Growing up in Ireland, I was the youngest of four in a lively, opinionated family. My three siblings—all engineers—are very smart and true lovers of debate. To keep up in our family, you need to contribute your opinion. I learned at a young age that to survive in that clan, I had to speak up for myself, and that skill was hardwired early on.
For many people, though, speaking up and advocating for themselves doesn’t come naturally. Research shows that for many individuals, speaking up at work in meetings, asking for a raise or applying for a job that may feel like a reach may stretch outside of our comfort zone. But understanding your skill set and self-advocating are essential skills if we’re going to reach our career goals and be effective in our work.
Throughout my years in this industry, I’ve learned not only what my strengths are, but how to hone my self-advocacy skills, and I have shared that knowledge with my peers and staff alike. In that process, I’ve learned some important lessons from my peers as well. Below are some of the techniques I learned to determine where I wanted to go in my career, how I wanted to get there and how to talk about “my story” in a way that allowed me to self-advocate clearly and constructively:
Never sell yourself short
One of the most common mistakes people make is to assume they’re not qualified for a position unless they meet every one of the listed requirements for the role. I almost did that myself when I was starting out.
Early in my career as an immunology post doc, I realized I wanted to see more closely the impact of our research on patients. I made the difficult decision to jump to the business side of things. But when a friend showed me an advert for a position at a pharmaceutical company, my immediate reaction was “I’m not qualified.” I looked at the requirements and said, “I don’t have this; I’ve never done that; they’re looking for someone who is already in industry.”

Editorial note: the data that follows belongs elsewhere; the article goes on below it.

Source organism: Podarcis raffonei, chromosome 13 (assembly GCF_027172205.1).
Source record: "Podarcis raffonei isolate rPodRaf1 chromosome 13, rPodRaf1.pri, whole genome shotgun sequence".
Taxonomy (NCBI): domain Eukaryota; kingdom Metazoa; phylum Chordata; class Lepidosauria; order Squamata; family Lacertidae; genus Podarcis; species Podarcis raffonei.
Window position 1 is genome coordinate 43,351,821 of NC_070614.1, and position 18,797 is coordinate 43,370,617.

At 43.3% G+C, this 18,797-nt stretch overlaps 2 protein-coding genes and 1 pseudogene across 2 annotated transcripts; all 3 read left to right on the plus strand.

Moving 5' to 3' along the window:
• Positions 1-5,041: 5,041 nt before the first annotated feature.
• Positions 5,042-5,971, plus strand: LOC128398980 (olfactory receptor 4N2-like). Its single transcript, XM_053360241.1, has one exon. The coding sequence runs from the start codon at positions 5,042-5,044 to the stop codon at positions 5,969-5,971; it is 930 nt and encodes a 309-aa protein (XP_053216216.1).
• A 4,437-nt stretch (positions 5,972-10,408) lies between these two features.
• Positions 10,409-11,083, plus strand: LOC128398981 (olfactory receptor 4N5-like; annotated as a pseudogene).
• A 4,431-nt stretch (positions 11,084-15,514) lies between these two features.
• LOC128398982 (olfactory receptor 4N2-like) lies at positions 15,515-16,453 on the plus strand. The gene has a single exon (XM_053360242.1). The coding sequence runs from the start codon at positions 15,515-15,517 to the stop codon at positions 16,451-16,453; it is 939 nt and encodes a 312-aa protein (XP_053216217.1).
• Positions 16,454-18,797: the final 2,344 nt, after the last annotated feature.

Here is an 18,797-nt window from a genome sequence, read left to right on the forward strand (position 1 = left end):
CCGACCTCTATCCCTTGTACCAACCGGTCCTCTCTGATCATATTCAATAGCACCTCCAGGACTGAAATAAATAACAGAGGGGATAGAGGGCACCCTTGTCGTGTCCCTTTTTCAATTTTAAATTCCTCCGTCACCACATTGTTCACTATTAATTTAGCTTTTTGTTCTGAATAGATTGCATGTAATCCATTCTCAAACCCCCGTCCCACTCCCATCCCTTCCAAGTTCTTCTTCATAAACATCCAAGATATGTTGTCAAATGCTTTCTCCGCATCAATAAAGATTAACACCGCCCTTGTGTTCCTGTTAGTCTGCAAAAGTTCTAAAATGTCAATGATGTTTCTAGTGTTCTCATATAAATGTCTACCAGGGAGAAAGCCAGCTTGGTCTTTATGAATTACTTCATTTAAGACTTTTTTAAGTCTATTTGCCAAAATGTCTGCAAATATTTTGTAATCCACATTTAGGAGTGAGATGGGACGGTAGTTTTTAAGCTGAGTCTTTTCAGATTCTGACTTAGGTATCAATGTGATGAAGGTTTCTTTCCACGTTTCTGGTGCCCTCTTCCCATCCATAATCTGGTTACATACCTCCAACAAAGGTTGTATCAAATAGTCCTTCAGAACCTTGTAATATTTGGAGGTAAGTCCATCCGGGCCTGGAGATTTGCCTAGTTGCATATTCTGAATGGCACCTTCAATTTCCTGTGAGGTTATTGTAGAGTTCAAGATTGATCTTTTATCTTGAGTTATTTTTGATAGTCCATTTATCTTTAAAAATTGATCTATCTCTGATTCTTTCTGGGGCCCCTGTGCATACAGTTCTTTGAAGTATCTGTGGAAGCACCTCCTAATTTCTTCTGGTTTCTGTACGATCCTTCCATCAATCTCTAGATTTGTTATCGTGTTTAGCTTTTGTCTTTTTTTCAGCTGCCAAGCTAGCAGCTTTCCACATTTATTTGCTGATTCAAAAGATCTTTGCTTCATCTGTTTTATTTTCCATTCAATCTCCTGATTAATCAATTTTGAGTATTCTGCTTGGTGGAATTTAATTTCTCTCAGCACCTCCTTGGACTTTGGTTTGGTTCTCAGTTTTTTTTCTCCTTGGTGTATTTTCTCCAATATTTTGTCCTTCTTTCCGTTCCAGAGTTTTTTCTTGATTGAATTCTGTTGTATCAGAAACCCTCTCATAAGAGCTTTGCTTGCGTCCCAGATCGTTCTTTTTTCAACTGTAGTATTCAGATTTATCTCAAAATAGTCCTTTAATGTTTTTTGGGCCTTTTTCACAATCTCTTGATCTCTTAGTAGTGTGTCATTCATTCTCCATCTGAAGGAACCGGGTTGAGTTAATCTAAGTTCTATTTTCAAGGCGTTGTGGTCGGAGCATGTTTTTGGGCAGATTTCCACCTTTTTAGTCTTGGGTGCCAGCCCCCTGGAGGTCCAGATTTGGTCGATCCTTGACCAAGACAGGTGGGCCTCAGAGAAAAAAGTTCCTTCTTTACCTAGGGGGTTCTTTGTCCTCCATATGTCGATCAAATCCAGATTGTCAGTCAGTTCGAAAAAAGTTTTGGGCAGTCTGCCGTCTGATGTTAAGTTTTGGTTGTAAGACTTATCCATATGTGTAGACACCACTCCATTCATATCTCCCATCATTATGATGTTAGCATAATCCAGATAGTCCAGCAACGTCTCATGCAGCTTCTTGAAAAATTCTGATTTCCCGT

My friend immediately pushed me by saying, “So what?” When it comes to experiences and skills, there’s a lot of crossover between roles and even industries. He helped me see that my experiences as a post-doc and researcher matched up with the critical skills the company was seeking. In about 30 seconds, he showed me how I could position myself to succeed in the role. In the end, I went for it and started on the career path that was right for me.
Know where you want to go
When people ask me for career advice, I always ask them, “Where do you want to go?” A lot of people squirm at the idea of articulating an ambitious goal, like a place on the leadership team or a C-suite job.
But what you’re doing is setting a vision for yourself and then mapping out a path to achieving it. You can decide along the way how you want this path to evolve. Maybe you stay moving in the same direction or maybe you feel satisfied with where you are. Perhaps you want to move in a new direction. The key is to set an aspirational goal and identify that destination and then really focus on the experiences and skills you need, as well as the scopes of responsibility you want to pursue.